This is my original post from yesterday:
For the last couple of months, I’ve paid special attention to Javier Manjarres’ Shark Tank blog. His is a Republican-oriented, South Florida-centric website very different from my site, even though we both cover Florida politics. Not an especially strong writer, Javier relies more on video posts, of which, admittedly, he scores some interesting scoops from major political figures.
There is no room for nuance in the Shark Tank. Either a politician is a rabid Republican or they do not exist, other than to serve as chum while feeding the, um, sharks.
The reason why I’ve been paying close attention to the Shark Tank is my personal belief that he is drawing too much heat and, in doing so, he risks jeopardizing the credibility of all of Florida’s blogosphere.
How so? Well, there have just been too many accusations of pay-to-blog surrounding the Shark Tank (read here and here, although you can do a Google search and find a lot more ). Now, there is nothing wrong with being paid-to-blog by a politician, so long as the arrangement is disclosed somewhere.
I honestly don’t know if Javier is being paid-to-blog, but too many observers think he is and it’s becoming a problem for not only Javier, but for the rest of us in Florida’s blogosphere. That’s because if the accusation is true for a major blog like the Shark Tank, then it could be every blog or website, including mine.
And this is an issue I just don’t want to have to address. Not only is not true, the exact opposite is true. Do you know how many of the advertisers on this site would love for me to – right now – write about one of the issues important to them or their clients? All of them! But what my advertisers would like has nothing to do with what I write. (For example, both Bascom Communications and Ron Sachs Communications advertise on my site; how often are they on the same side of an issue. Never. And so writing for one of them would risk offending the other one. Why would I jeopardize that advertising relationship?)
Unfortunately, too many of my reporter-friends ask me ALL OF THE TIME about advertising vs. editorial content and that’s because there are some sites which are nothing more than an appendage of a campaign.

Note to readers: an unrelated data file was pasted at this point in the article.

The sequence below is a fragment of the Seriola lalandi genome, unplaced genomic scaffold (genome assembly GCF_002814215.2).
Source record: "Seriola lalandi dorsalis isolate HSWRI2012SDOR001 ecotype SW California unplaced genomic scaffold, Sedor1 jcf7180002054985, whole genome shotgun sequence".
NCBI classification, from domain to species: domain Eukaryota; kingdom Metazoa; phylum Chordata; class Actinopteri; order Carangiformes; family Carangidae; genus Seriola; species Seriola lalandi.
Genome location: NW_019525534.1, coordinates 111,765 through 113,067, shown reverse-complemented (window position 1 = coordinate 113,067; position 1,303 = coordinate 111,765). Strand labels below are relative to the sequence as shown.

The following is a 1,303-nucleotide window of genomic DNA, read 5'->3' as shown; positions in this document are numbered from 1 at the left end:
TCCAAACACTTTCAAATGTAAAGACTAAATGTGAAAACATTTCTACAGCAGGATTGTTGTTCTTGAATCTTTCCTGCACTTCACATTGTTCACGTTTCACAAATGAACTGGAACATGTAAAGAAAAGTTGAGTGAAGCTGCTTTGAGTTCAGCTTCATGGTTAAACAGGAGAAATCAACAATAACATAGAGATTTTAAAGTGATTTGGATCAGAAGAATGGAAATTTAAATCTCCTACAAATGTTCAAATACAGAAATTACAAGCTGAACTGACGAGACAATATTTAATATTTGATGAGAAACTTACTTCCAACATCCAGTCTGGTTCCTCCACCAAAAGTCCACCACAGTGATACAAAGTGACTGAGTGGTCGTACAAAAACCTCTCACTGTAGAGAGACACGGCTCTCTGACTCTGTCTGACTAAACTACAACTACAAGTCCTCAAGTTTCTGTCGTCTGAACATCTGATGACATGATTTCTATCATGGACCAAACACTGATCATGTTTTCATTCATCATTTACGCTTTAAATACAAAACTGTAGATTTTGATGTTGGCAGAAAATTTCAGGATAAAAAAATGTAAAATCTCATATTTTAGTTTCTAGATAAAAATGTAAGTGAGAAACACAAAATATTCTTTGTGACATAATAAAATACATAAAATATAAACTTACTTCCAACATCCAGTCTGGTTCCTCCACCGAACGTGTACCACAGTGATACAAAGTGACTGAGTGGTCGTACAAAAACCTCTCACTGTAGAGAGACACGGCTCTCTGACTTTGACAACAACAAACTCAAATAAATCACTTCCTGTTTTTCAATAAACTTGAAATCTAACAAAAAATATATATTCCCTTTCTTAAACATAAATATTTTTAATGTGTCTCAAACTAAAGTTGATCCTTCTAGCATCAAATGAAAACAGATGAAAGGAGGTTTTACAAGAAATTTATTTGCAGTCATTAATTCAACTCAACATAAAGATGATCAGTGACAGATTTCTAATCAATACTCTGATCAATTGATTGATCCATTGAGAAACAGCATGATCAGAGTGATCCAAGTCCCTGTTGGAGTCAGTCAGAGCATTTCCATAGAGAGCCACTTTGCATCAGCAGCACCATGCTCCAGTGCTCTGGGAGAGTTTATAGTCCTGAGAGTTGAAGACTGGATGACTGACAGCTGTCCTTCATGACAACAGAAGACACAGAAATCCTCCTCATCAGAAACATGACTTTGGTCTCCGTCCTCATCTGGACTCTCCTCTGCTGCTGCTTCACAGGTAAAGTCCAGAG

That’s what I mean when I write Javier is attracting too much heat.
But what Javier did last night was not about being paid-to-blog, it was about incredibly poor judgment. It was the moment Javier jumped the Shark.
Breathlessly, Manjarres wrote:
The Shark Tank has learned that RPOF Chairman David Bitner will be resigning his position as Chairman of the Republican Party of Florida immediately after the RPOF’s Presidency 5 and Straw Poll event, citing health issues.
Almost immediately, The Miami Herald‘s Marc Caputo legitimatized the report by posting it to his site. From there, it was pile-on time. I wrote a post about who might replace Bitner. The Sarasota Herald-Tribune‘s Jeremy Wallace speculated on Twitter.
The only problem is Dave Bitner isn’t going anywhere.
In about as strongly-worded a post as you’ll see from him, the St. Petersburg Times‘ Adam Smith scored a quote (also sent to me) from the RPOF’s communication director that Bitner, despite being in poor health, was remaining Chair of the Party.
“David Bitner is the Chairman of the RPOF, and he is working everyday to advance the mission of our party. He has courageously and publicly discussed his ALS diagnosis, and yet he works everyday to make Florida better. These new reports about his future as the RPOF’s chairman are premature, factually inaccurate, and reek of the worst kind of political opportunism. People should spend less time gossiping about Chairman Bitner and more time admiring a man who displays principled leadership every single day.”
For speculating about who might replace Bitner, I am at fault as much as anyone for feeding the, um, shark frenzy. But offering analysis is why I have this blog, so I am not going to apologize for that. I just wish I had waited a moment for the dust to settle. I just happened to be in a writing mood last night and so I offered some “instant-analysis.”
My grandfather died of ALS and so I am particularly sympathetic to Bitner. Sympathetic because I know the man’s mind is still so strong, it’s just his body that is failing him and that is what is so difficult.
And that’s why I am so upset with Javier Manjarres. I rarely say this, but I could not sleep last night. I felt duped my one of my blogging colleagues in a way not done before. I just assumed Manjarres, supposedly so close to the conservative cause (he was CPAC’s “Blogger of the Year”) that he had to have some unique insight or reliable source. Apparently, he does not.
So, it is the height of irresponsibility to write a post about a courageous, albeit, sick man stepping down from his position. That’s playing God with someone’s political life and that’s absolutely wrong. Shame on me for repeating what you wrote, Javier. But shame, shame on you for writing it in the first place.
With all of the heat surrounding him, with the continued accusations of being paid-to-blog and, now, with this story about Dave Bitner, I am sorry Javier, but you’ve jumped the shark.